irony in antigone king creon essay

Essay Topics: This individual,
Category: Artwork and entertainment,
Words: 1095 | Published: 02.12.20 | Views: 441 | Download now

Shows and events

Get essay

In the tragedy Antigone, Sophocles pens a tale of a stalwart and distrustful king, Creon, and his misuse of the power this individual possesses. In the play he disregards legislation of the gods to fit his whims, something that the heroine of the play, Antigone, wholeheartedly disagrees with; she disobeys his order to leave her dead brother, Polynices, unburied and sentences very little to fatality in the process. Antigone is interested to Creon’s son, Haemon, who does not agree with his father’s actions in regard to the burial of Antigone’s traitorous brother.

The disagreement between daddy and boy leads to Haemon’s suicide; actually, Creon feels it is his life that is taken and not his son’s. Creon and Haemon argue about Antigone’s impending fate; their difference on the subject requires a danger from Haemon: “No. Avoid ever wish for that. She’ll not expire with me just standing generally there. And as pertaining to you” your eyes will not ever see my encounter again.

So let your rage fee on amongst your friends Who want to stand by you in this (870-875)Haemon declares that Antigone is not going to die with no reaction from himself; Creon will never observe Haemon again because if perhaps Antigone is definitely killed Haemon plans to participate her in death: simply by his own hand. Haemon then says that Creon’s rage is going to force Haemon’s own hand to do something which Creon is going to regret. Creon does not understand that Haemon is threatening his own your life; instead, he believes that his very own life is staying threatened, wonderful reactions to Haemon’s terms are padded with fear, ignorance, and irony.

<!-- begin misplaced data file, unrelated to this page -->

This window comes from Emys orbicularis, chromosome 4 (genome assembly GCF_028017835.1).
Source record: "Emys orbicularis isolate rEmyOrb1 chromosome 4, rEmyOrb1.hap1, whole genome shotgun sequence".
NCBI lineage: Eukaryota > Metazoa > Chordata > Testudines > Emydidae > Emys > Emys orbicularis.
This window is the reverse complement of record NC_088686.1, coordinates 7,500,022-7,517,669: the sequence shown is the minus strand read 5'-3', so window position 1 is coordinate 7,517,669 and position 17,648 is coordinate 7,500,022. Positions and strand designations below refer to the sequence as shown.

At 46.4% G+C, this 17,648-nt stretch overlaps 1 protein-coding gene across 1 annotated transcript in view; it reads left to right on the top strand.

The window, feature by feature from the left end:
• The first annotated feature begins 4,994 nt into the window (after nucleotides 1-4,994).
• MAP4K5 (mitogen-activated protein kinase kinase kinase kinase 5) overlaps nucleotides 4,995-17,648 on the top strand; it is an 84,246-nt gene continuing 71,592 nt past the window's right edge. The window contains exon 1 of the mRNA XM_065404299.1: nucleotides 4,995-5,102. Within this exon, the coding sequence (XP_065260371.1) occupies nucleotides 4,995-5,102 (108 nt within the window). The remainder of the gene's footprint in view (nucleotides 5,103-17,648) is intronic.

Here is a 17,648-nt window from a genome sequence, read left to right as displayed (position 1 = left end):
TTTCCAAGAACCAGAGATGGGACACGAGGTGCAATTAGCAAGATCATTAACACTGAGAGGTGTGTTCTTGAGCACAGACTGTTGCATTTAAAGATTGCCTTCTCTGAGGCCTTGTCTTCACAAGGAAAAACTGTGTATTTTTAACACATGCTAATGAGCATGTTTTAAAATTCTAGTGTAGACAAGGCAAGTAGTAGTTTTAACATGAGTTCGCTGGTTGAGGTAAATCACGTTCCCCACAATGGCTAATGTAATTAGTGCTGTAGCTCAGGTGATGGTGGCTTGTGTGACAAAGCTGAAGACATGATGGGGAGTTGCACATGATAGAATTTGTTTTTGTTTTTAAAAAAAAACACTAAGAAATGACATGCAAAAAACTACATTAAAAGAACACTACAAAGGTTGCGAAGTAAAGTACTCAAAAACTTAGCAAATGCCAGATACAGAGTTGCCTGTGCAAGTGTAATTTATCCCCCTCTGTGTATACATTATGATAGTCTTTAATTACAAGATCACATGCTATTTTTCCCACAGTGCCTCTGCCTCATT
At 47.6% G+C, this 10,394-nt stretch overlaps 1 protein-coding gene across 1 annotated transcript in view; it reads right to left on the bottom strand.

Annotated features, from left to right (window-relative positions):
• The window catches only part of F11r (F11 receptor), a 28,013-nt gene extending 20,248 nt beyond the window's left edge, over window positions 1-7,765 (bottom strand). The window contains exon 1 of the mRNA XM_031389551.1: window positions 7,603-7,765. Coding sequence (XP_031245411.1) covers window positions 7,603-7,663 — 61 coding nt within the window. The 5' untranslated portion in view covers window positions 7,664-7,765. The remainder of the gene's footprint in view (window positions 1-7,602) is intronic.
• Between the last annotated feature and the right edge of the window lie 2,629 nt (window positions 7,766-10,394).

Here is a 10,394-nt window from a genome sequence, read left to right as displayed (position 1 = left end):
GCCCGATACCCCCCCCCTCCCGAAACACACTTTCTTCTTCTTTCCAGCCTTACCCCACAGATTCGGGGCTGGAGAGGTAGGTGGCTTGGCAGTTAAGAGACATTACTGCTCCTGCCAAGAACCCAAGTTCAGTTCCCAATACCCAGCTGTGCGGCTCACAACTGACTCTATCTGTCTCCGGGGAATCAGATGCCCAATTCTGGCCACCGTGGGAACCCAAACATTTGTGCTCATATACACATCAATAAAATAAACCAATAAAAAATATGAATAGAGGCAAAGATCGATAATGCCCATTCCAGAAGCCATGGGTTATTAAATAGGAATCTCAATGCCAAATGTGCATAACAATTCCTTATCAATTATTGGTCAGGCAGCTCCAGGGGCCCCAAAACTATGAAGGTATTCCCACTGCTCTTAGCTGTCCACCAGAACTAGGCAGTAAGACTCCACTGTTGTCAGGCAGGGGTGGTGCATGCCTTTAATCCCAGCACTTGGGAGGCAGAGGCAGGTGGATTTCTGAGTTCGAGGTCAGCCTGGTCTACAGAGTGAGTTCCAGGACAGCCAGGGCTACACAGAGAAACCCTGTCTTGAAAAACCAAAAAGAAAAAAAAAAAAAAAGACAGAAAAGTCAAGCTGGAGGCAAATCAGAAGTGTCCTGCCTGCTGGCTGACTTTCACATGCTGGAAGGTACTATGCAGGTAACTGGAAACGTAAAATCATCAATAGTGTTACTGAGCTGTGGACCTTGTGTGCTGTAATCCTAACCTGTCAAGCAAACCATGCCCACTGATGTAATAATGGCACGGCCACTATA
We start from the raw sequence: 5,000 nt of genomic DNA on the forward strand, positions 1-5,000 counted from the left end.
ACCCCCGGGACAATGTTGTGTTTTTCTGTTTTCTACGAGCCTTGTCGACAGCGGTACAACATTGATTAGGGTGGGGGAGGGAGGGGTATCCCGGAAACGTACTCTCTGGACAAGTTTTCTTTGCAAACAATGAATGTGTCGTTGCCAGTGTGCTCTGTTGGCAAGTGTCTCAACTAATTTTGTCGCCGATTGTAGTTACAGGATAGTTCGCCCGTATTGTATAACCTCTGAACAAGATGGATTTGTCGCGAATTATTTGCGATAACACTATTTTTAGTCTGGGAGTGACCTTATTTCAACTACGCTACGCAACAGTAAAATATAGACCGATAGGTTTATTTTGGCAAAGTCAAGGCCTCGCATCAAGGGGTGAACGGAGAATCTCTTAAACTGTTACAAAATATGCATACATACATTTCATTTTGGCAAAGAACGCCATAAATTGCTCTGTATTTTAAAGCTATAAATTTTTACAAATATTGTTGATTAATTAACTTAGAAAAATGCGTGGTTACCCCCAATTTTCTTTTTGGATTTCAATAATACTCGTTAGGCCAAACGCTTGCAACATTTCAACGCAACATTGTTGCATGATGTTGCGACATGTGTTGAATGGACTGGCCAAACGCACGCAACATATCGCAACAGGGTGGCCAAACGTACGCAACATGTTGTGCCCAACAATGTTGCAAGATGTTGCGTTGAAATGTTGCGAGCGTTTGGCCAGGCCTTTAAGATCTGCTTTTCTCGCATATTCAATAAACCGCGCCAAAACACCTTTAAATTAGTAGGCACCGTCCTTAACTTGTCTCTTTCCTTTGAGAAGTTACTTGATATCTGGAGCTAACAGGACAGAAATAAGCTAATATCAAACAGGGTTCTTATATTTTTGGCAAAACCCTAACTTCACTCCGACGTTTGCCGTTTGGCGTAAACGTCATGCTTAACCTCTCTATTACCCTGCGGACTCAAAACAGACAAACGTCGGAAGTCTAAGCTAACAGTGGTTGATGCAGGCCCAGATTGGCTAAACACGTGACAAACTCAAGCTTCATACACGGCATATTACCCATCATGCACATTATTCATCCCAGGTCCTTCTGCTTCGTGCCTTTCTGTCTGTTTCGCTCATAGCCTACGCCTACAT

The irony of the condition is that Creon is so blinded by his own ego that this individual thinks his own life is in danger, when it is actually his son’s that may be. Creon just realizes the error of his assumptions and actions after Haemon commits committing suicide. More paradox arises while using death of Haemon; this individual has signed up with Antigone in death to have what Creon denied all of them while living: each other. At the close with the play Antigone, Haemon, and Eurydice, Creon’s wife, have all committed suicide because of Creon’s actions.

Creon is dubious through the entire enjoy; in the beginning he accuses Antigone and Ismene of plotting to steal his throne, saying: “You there”you snake stalking in my house, sucking away my life’s blood and so secretly. I’d personally no idea I used to be nurturing two pests, who aimed to go up against my own throne. Come here. (607-610) These types of words will be directed towards Ismene more so than Antigone because Creon already potential foods her of wrongdoing. He could be surprised to see Ismene stalking in the dark areas as your woman eavesdrops within the judgment of Antigone; upon seeing Ismene, Creon is definitely convinced that she has conspired with Antigone to steal his life and throne.